In his landmark book Last Child in the Woods: Saving Our…
When you get kids into nature, their faces remind us of what childhood was always meant to be. The smiles. The focused concentration without distraction. The dreamy, meditative expressions of simply being there, in the sun. In the water and wind. Looking at clouds or the kaleidoscope of light through a tall cedar.
Because out here, they play, naturally. They learn, and they explore without phones or tablets. No anxiety about emails and texts. No social media warfare. No long stretches of time sitting, staring at a screen. Out here, they engage with the world around them. They move. They breathe. They feel cold, clean water on their skin and they shiver in the breeze.
Instead of beeps and bells and reminders, there is the lap of oars in the water. Footsteps on a forest trail. Bees buzzing on wildflowers. There’s laughter and the shriek of delight as a fish bites.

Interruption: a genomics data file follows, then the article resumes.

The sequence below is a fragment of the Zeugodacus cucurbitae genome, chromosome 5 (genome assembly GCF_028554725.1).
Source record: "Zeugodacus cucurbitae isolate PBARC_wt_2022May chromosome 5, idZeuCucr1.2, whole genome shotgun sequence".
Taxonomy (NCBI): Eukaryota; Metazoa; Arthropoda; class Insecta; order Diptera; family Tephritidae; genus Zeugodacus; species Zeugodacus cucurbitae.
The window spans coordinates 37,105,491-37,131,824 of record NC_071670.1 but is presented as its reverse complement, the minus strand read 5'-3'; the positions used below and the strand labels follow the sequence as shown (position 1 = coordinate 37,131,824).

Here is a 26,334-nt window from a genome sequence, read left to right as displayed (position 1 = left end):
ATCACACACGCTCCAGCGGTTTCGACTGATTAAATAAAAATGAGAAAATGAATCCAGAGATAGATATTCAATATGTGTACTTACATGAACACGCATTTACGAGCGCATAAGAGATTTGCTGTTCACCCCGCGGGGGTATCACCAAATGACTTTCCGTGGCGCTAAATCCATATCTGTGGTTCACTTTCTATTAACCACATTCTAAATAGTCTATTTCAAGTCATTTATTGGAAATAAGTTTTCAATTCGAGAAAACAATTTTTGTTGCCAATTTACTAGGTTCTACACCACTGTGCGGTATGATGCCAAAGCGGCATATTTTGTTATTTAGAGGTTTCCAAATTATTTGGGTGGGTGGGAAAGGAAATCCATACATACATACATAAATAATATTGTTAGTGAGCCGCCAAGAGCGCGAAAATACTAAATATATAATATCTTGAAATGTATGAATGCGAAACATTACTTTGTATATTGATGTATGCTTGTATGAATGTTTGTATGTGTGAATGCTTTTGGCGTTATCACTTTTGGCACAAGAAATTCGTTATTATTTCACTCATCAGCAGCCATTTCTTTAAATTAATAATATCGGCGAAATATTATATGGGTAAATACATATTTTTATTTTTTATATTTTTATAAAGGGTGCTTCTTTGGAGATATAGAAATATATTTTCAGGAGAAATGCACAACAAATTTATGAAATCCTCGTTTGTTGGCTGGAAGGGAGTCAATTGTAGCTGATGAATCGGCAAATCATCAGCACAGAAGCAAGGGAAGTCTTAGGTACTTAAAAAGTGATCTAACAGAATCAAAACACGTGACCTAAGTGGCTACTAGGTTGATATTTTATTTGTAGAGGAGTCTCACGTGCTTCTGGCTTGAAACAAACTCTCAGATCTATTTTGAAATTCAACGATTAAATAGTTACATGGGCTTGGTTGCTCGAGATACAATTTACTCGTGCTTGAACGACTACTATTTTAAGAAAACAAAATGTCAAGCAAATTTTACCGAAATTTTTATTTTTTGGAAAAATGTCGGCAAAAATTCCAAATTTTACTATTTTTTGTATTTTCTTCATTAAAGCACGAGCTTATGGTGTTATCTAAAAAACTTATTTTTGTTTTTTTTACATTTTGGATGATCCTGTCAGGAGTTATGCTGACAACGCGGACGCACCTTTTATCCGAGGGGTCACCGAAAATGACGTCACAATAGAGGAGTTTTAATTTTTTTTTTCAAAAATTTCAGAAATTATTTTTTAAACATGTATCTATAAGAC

There are bird songs, including the haunting call of a loon. There’s the soothing trickle of secluded streams.
The silence of a quiet lake or forest canopy.
There’s an offering of maple leaves to Buddha as he watches over the water and rocks and frogs. There are discussions about his simple messages of peace and acceptance.
There are dragonflies to observe and study. Snakes and water skippers.
And maybe, hopefully, some imaginations kindled, some wonder inspired. Some confidence gained.
And extended time spent with friends, in person, in the moment.